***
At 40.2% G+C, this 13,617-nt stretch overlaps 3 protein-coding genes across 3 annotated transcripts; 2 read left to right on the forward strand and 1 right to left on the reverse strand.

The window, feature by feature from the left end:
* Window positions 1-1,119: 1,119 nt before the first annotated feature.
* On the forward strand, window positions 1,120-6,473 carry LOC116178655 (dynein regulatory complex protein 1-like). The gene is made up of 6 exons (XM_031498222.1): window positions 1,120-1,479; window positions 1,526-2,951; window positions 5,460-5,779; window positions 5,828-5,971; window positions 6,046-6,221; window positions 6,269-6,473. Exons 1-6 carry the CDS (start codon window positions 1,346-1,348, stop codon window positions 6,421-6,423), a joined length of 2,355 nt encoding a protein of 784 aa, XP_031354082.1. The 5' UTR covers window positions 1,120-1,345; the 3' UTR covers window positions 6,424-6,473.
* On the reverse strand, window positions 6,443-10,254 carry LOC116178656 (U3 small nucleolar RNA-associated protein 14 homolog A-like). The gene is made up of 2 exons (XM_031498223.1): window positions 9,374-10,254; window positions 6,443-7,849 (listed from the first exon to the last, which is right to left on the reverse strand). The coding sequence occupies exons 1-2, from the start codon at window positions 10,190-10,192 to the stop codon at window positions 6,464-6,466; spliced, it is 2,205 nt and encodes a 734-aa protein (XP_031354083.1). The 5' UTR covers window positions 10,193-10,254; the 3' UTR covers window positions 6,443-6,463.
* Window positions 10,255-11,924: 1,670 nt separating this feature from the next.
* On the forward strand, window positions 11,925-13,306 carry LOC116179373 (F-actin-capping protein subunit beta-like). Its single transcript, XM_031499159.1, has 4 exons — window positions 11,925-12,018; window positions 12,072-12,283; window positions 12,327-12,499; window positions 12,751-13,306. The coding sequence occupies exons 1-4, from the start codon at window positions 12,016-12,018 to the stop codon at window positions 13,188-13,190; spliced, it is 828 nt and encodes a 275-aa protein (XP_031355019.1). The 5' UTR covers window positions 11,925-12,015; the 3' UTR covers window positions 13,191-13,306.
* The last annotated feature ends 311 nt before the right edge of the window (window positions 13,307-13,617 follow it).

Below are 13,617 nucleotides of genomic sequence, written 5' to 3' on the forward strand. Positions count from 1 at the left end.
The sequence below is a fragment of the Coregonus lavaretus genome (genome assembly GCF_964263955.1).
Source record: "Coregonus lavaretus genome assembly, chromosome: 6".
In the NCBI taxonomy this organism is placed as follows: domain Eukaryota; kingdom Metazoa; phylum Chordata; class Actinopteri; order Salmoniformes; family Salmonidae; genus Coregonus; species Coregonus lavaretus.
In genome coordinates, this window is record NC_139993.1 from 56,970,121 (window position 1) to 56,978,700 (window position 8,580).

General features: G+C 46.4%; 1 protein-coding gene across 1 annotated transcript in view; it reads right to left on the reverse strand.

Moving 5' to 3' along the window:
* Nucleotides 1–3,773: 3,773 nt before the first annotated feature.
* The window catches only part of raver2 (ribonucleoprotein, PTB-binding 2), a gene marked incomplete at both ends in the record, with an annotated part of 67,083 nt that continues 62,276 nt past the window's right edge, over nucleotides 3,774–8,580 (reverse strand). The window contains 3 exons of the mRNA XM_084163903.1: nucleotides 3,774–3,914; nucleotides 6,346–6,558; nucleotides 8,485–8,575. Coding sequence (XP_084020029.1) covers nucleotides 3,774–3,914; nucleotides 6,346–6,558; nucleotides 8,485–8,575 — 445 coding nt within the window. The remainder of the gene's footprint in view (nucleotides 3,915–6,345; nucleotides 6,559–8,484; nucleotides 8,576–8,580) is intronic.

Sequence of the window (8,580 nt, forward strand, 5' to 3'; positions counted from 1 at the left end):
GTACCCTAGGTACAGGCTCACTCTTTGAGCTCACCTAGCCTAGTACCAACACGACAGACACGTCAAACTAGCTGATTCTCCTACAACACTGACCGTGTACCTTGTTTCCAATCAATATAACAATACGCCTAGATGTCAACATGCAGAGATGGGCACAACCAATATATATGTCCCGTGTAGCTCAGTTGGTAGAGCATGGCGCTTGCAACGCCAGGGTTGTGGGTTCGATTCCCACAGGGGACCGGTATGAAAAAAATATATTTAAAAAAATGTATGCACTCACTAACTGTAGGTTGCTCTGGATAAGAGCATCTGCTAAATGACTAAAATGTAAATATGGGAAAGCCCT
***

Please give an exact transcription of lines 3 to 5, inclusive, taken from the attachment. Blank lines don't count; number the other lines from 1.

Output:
* Window positions 1-1,119: 1,119 nt before the first annotated feature.
* On the forward strand, window positions 1,120-6,473 carry LOC116178655 (dynein regulatory complex protein 1-like). The gene is made up of 6 exons (XM_031498222.1): window positions 1,120-1,479; window positions 1,526-2,951; window positions 5,460-5,779; window positions 5,828-5,971; window positions 6,046-6,221; window positions 6,269-6,473. Exons 1-6 carry the CDS (start codon window positions 1,346-1,348, stop codon window positions 6,421-6,423), a joined length of 2,355 nt encoding a protein of 784 aa, XP_031354082.1. The 5' UTR covers window positions 1,120-1,345; the 3' UTR covers window positions 6,424-6,473.
* On the reverse strand, window positions 6,443-10,254 carry LOC116178656 (U3 small nucleolar RNA-associated protein 14 homolog A-like). The gene is made up of 2 exons (XM_031498223.1): window positions 9,374-10,254; window positions 6,443-7,849 (listed from the first exon to the last, which is right to left on the reverse strand). The coding sequence occupies exons 1-2, from the start codon at window positions 10,190-10,192 to the stop codon at window positions 6,464-6,466; spliced, it is 2,205 nt and encodes a 734-aa protein (XP_031354083.1). The 5' UTR covers window positions 10,193-10,254; the 3' UTR covers window positions 6,443-6,463.